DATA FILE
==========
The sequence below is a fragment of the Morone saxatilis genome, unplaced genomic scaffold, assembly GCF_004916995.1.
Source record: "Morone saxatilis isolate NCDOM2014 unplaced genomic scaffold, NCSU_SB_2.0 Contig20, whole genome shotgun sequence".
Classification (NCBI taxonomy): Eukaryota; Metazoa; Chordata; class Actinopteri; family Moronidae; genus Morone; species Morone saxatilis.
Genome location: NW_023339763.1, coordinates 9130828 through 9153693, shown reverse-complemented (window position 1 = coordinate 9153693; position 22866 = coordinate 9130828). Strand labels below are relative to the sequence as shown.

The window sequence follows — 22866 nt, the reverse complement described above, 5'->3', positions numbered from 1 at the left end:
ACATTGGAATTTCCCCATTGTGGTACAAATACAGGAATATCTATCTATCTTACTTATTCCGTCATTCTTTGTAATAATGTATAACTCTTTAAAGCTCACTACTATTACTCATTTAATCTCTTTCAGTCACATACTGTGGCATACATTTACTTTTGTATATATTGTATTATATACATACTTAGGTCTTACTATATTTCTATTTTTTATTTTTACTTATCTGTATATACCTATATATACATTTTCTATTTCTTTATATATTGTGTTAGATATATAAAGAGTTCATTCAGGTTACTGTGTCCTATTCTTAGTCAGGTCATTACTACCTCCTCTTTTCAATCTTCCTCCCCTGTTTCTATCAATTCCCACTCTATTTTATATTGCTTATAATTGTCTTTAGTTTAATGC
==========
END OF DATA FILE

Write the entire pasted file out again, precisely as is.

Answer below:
The sequence below is a fragment of the Morone saxatilis genome, unplaced genomic scaffold, assembly GCF_004916995.1.
Source record: "Morone saxatilis isolate NCDOM2014 unplaced genomic scaffold, NCSU_SB_2.0 Contig20, whole genome shotgun sequence".
Classification (NCBI taxonomy): Eukaryota; Metazoa; Chordata; class Actinopteri; family Moronidae; genus Morone; species Morone saxatilis.
Genome location: NW_023339763.1, coordinates 9130828 through 9153693, shown reverse-complemented (window position 1 = coordinate 9153693; position 22866 = coordinate 9130828). Strand labels below are relative to the sequence as shown.

The window sequence follows — 22866 nt, the reverse complement described above, 5'->3', positions numbered from 1 at the left end:
ACATTGGAATTTCCCCATTGTGGTACAAATACAGGAATATCTATCTATCTTACTTATTCCGTCATTCTTTGTAATAATGTATAACTCTTTAAAGCTCACTACTATTACTCATTTAATCTCTTTCAGTCACATACTGTGGCATACATTTACTTTTGTATATATTGTATTATATACATACTTAGGTCTTACTATATTTCTATTTTTTATTTTTACTTATCTGTATATACCTATATATACATTTTCTATTTCTTTATATATTGTGTTAGATATATAAAGAGTTCATTCAGGTTACTGTGTCCTATTCTTAGTCAGGTCATTACTACCTCCTCTTTTCAATCTTCCTCCCCTGTTTCTATCAATTCCCACTCTATTTTATATTGCTTATAATTGTCTTTAGTTTAATGC